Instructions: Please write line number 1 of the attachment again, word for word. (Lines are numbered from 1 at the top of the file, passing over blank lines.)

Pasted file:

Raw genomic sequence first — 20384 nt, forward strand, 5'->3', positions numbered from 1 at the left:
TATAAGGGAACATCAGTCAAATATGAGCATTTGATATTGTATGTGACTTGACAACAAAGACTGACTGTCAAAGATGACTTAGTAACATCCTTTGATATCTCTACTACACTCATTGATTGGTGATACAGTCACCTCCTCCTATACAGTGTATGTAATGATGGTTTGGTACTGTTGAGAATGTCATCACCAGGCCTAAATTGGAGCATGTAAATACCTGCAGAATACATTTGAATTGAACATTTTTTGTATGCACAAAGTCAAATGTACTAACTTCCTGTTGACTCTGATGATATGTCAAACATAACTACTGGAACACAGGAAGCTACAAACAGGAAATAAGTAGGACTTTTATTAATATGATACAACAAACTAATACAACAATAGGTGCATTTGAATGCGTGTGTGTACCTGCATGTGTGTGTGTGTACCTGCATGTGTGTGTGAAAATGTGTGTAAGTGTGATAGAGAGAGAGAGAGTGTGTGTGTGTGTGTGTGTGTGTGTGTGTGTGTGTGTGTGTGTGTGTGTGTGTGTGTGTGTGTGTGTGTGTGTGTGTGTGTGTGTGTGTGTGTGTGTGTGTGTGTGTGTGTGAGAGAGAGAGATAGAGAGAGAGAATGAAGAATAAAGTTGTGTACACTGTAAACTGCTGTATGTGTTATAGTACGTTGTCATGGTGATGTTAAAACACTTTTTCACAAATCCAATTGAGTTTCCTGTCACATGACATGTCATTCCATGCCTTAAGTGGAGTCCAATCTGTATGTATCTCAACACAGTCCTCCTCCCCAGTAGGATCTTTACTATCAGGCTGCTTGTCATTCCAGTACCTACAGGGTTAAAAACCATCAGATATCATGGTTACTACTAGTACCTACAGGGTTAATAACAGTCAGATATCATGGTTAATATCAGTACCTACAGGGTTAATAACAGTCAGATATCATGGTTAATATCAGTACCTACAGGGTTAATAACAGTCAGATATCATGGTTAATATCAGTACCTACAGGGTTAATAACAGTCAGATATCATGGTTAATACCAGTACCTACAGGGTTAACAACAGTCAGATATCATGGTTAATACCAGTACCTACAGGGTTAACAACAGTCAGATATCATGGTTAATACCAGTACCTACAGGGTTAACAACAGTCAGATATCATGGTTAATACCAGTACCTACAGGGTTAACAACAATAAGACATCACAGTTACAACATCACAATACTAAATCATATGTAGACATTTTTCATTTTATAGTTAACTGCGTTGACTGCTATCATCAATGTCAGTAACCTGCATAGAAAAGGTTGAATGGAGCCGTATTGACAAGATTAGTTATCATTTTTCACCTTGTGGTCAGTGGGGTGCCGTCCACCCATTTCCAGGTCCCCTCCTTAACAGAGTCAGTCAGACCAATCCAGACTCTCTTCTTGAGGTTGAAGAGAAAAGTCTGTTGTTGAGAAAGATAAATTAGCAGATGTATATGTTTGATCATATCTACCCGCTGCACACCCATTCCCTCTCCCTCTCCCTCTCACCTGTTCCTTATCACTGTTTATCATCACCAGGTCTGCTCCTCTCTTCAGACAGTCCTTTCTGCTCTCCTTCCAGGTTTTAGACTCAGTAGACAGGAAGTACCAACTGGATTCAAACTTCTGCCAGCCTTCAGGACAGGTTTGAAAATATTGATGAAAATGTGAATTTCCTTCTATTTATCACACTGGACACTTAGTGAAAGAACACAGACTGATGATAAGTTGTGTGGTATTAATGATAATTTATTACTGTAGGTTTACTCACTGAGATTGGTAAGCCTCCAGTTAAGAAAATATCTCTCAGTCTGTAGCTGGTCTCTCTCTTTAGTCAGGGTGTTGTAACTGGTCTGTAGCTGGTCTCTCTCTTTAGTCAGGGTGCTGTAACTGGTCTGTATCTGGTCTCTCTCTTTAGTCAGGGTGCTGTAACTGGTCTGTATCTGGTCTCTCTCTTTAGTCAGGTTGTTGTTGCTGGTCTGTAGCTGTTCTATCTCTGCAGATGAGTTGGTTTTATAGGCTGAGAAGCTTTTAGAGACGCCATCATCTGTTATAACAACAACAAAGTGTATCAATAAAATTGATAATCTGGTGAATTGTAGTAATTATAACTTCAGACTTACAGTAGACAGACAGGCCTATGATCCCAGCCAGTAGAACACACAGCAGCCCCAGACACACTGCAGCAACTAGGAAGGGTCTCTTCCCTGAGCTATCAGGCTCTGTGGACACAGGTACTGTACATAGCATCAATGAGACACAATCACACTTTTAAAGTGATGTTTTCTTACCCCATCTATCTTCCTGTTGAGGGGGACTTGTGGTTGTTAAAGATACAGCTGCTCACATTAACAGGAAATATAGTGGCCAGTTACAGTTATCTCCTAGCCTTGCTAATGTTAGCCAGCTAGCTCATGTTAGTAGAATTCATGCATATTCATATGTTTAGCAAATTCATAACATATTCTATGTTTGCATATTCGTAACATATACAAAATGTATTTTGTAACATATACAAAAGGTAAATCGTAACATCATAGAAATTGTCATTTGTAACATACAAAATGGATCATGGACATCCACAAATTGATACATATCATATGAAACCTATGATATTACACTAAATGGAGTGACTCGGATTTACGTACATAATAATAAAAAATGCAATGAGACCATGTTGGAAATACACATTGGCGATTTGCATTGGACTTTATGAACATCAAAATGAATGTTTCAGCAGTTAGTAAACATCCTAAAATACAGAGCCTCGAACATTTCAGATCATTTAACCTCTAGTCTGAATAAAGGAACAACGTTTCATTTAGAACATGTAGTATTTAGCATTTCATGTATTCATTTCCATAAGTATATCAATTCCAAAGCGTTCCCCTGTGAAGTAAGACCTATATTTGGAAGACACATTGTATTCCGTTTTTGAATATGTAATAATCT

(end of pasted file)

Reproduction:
Raw genomic sequence first — 20384 nt, forward strand, 5'->3', positions numbered from 1 at the left: